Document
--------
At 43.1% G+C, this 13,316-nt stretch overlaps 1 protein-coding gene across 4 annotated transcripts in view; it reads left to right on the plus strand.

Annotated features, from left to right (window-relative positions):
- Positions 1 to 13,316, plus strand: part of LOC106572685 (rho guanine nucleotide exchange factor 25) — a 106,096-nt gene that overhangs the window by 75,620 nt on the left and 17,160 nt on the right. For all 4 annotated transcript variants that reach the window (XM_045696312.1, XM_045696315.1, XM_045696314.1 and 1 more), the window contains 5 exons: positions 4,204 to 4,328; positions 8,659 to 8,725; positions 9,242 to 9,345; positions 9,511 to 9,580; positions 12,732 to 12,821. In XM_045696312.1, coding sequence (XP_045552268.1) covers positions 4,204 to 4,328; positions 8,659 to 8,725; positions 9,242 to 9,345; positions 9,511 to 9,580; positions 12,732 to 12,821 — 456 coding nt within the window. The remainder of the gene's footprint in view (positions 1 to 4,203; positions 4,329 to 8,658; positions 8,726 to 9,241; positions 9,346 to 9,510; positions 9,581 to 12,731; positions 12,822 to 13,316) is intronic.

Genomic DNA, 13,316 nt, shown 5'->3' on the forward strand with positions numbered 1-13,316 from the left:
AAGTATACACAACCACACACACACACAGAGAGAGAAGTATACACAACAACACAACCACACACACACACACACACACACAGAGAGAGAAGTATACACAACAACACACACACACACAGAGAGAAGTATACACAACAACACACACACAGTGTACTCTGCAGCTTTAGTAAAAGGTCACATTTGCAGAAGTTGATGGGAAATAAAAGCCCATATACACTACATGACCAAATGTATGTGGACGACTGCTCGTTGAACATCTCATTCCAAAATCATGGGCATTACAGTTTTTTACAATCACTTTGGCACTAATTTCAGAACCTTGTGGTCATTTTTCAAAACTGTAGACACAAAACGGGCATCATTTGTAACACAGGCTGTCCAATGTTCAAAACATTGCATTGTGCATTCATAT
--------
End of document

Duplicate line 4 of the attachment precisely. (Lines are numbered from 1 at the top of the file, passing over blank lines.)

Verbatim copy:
Genomic DNA, 13,316 nt, shown 5'->3' on the forward strand with positions numbered 1-13,316 from the left: